WHICH is a more depressing sight on good agricultural land: a suburban housing development or a tumble of abandoned farm buildings? We have both on the small Black Isle farm that my grandfather worked until he got too old and sold it in 1966. The consolation for the former—which provides beneficial new housing, but encircles each chimneyless box with yards of ugly fencing amid a forest of banal signs and flagpoles —is that the stone byre, where I remember the cows being milked by hand, has recently been sold for restoration.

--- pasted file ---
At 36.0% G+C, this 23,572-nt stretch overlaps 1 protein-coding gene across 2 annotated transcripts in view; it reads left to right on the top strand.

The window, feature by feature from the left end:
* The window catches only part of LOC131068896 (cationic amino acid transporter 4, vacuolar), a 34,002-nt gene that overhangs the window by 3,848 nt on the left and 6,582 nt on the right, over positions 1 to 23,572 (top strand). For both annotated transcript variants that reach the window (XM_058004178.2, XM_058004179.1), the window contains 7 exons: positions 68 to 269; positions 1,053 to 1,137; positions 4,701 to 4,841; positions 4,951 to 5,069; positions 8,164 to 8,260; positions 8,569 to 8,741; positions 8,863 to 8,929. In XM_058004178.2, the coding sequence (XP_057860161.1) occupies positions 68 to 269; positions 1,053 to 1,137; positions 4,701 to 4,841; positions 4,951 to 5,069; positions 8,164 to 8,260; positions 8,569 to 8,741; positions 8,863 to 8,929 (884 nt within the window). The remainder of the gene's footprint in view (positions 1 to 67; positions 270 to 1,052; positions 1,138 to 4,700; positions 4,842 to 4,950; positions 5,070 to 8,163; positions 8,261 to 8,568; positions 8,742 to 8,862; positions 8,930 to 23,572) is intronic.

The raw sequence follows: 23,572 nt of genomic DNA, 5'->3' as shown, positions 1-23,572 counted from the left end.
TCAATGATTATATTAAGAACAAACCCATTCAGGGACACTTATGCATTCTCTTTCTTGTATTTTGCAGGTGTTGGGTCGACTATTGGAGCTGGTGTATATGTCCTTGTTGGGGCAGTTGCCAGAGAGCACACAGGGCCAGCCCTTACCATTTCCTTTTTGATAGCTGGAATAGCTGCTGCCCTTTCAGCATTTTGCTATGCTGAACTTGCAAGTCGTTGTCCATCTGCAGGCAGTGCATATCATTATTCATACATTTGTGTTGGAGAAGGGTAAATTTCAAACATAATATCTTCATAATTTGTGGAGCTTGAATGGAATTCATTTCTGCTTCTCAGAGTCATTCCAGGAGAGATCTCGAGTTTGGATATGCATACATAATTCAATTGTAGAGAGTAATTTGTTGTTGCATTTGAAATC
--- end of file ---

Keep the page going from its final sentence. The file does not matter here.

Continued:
Last month, driving up to my parents’ farmhouse, I found the new owners despondently contemplating their collapsing wreck. They’d had serious doubts about taking it on, they confessed, but then they’d met my parents—my father, barely able to walk, being armed slowly round the garden by my mother on their daily constitutional—and that clinched it: they fell for them and decided to buy. Tears came to their eyes when I told them my father had died earlier that day.
Since then, they’ve come round several times and my mother, now living alone for the first time (she married at 20), has gained some new friends— a young, Gaelic-speaking couple who understand traditional neighbourly values. MM